The Last of Us: Left Behind
Sony PlayStation 3
How do you even begin to follow a masterpiece like The Last of Us? When you manage to raise the bar so high you should probably just stop and leave it where it is, the chance of further success is so unlikely that any addition will be seen as a half-baked effort. But while that may be true for the majority of developers, you would never bet against the folks over at Naughty Dog and rightly so as their Last of Us DLC, Left Behind, is nothing short of a masterpiece.
Left Behind takes place in the never explored time within The Last of Us between the point Joel is injured and the beginning of the ‘Winter’ section. While this time period frames the narrative, with Ellie trying to find medical aid for Joel, each challenge reminds her of a previous time, a time before she ever met Joel. In these sections we explore the story of Ellie and her best friend Riley, a story that we know the fateful outcome of from the main game but one that is never fully explored. It is very much a game of two elements; the contemporary Ellie embroiled in a fight for her life as she tries to secure medical aid for Joel while the flashbacks serve as a set of near combat-free, purely story focussed sections. While it should utterly jar that you have heavy combat in one section and none in the other, they actually serve to inform one another and in many ways you are playing two very different versions of Ellie. And where a lot of games may use flashbacks as a narrative frame that feels cheap, filled with nod and winks to the wider game there is no such element of that here. These sections are informative in fleshing out the game-world and making meaningful and positive additions to both the character of Ellie and in providing us a new way of looking at the original game.
The Ellie that we are introduced to from the past is not quite the Ellie we know, she is not as confident and very much more of a child than she is in her travels with Joel. She is also hurting, her best friend Riley left without a proper goodbye and has returned to set things straight as best she can. The dichotomy of the Ellie we know and this proto-Ellie is wonderful. In a game that only lasts around two hours it’s difficult to discuss it without giving anything away, especially when there is nothing of excess on show.
The combat is improved and evolved to that seen in The Last of Us, with changes that are subtle, noticeable, but for the better. First up is the addition of a new enemy type, the Stalker, similar to the standard proto-clicker infected. The Stalkers lurk behind cover and wait for you to avert your gaze before moving forward, and while they aren’t hard to spot their reliance on cover means that you have to choose whether you want to possibly waste a round in lieu of landing a shot. When you have two Stalkers on screen things get tense, if you lose sight of one you can guarantee that it is making its way towards you. It is another fantastically subtle addition by Naughty Dog that serves to make combat both more interesting and more dynamic.
The second major improvement to the combat is one that fundamentally changes the way in which you engage in combat, and that is that now you can have infected and survivors in the same firefight. What this allows for is that you can now draw the two groups together and let them fight it out, leaving you to mop up whoever is left. This really does expand the scope of the combat and there is so much happening dynamically that you will rarely encounter the same result twice. It speaks highly of the original game’s combat that the lack of this feature wasn’t something that players thought that should have been included, but now you will wonder what the main game would have been like if this element was included.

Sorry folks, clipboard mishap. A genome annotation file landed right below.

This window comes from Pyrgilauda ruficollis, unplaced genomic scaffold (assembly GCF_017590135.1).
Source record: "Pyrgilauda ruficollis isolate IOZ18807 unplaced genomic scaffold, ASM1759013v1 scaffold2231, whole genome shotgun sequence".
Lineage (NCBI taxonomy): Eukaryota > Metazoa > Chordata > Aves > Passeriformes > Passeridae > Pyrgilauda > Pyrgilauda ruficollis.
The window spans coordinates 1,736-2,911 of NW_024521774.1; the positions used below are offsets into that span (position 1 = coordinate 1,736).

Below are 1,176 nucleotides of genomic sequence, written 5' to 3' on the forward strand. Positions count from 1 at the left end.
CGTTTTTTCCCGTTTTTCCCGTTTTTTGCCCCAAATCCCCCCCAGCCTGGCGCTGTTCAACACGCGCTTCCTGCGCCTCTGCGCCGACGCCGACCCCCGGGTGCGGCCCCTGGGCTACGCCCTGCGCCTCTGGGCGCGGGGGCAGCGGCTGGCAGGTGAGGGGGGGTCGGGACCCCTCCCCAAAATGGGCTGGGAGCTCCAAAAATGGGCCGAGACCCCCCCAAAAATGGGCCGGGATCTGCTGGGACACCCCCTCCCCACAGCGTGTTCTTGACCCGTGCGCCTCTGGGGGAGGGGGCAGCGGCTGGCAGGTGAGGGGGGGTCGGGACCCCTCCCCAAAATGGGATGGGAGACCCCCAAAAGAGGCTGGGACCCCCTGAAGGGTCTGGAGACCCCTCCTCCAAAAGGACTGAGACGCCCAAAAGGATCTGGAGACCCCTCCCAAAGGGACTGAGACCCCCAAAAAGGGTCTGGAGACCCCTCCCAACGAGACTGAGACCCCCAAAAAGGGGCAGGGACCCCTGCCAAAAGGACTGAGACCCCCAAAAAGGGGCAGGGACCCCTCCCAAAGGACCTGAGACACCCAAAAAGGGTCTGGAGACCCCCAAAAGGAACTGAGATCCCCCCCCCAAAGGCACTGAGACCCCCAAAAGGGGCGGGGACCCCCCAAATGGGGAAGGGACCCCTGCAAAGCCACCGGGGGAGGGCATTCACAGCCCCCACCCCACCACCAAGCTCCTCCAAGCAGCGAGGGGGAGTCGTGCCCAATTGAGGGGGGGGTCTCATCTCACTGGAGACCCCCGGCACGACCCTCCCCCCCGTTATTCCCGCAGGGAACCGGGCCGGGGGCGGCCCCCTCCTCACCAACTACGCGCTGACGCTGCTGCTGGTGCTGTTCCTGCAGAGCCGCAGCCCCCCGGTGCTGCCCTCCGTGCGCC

But for whatever steps forward Left Behind takes with the mechanics of the game, when it comes to the story it moves on leaps and bounds. That’s not to say the original story was lacking as it is truly one of the most exceptional pieces of storytelling across any medium, but here, they surpass themselves. The main conceit of the story is that Riley and Ellie spend a night together working out their differences and exploring the city. It serves as more of an interactive novel in many ways, but the quality of the writing is so strong that you will want nothing more than to listen to the two girls talk the night away. And that is in large part a product of some simply superb voice-acting from Ashley Johnson as Ellie and newcomer Yanni King as Riley. Their relationship feels warm and natural, there is nothing contrived and in these honest performances you will find yourself helplessly and effortlessly becoming swept up in their short, bittersweet story.
There are small moments packed into this short play-time that will stay with you long after the end, and to discuss them here would do you the disservice of stealing those moments from you. What you will have by the end though is a greater understanding of one the best videogame characters in memory, and you if you start a new game of The Last of Us you will not look at Ellie in the same way again. It cannot be stressed enough that this is gaming at its most essential and the genuine emotional power that it carries is exceptional. Do yourself a favour and turn off your phone for a few hours and get lost in the best gaming relationship you’ll likely ever have. Stunning.